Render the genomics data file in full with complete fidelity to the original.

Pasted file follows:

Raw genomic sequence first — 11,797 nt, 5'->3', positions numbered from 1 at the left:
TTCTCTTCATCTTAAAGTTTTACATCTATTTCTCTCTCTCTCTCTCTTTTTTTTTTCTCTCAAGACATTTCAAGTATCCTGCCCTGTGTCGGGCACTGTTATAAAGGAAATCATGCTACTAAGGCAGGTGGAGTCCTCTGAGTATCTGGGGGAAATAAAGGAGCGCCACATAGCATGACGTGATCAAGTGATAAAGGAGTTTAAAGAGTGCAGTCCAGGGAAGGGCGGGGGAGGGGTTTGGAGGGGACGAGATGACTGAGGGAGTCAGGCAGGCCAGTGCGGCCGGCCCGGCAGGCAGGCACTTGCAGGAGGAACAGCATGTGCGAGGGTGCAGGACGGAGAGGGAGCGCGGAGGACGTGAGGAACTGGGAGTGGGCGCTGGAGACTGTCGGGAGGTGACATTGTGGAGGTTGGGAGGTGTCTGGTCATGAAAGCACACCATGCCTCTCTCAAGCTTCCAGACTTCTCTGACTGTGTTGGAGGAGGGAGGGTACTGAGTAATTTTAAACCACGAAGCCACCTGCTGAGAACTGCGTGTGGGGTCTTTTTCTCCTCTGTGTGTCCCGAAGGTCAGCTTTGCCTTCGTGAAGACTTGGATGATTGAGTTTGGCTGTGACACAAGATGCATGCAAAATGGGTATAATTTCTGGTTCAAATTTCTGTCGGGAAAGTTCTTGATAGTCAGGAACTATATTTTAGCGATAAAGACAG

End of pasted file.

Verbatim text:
Raw genomic sequence first — 11,797 nt, 5'->3', positions numbered from 1 at the left:
TTCTCTTCATCTTAAAGTTTTACATCTATTTCTCTCTCTCTCTCTCTTTTTTTTTTCTCTCAAGACATTTCAAGTATCCTGCCCTGTGTCGGGCACTGTTATAAAGGAAATCATGCTACTAAGGCAGGTGGAGTCCTCTGAGTATCTGGGGGAAATAAAGGAGCGCCACATAGCATGACGTGATCAAGTGATAAAGGAGTTTAAAGAGTGCAGTCCAGGGAAGGGCGGGGGAGGGGTTTGGAGGGGACGAGATGACTGAGGGAGTCAGGCAGGCCAGTGCGGCCGGCCCGGCAGGCAGGCACTTGCAGGAGGAACAGCATGTGCGAGGGTGCAGGACGGAGAGGGAGCGCGGAGGACGTGAGGAACTGGGAGTGGGCGCTGGAGACTGTCGGGAGGTGACATTGTGGAGGTTGGGAGGTGTCTGGTCATGAAAGCACACCATGCCTCTCTCAAGCTTCCAGACTTCTCTGACTGTGTTGGAGGAGGGAGGGTACTGAGTAATTTTAAACCACGAAGCCACCTGCTGAGAACTGCGTGTGGGGTCTTTTTCTCCTCTGTGTGTCCCGAAGGTCAGCTTTGCCTTCGTGAAGACTTGGATGATTGAGTTTGGCTGTGACACAAGATGCATGCAAAATGGGTATAATTTCTGGTTCAAATTTCTGTCGGGAAAGTTCTTGATAGTCAGGAACTATATTTTAGCGATAAAGACAG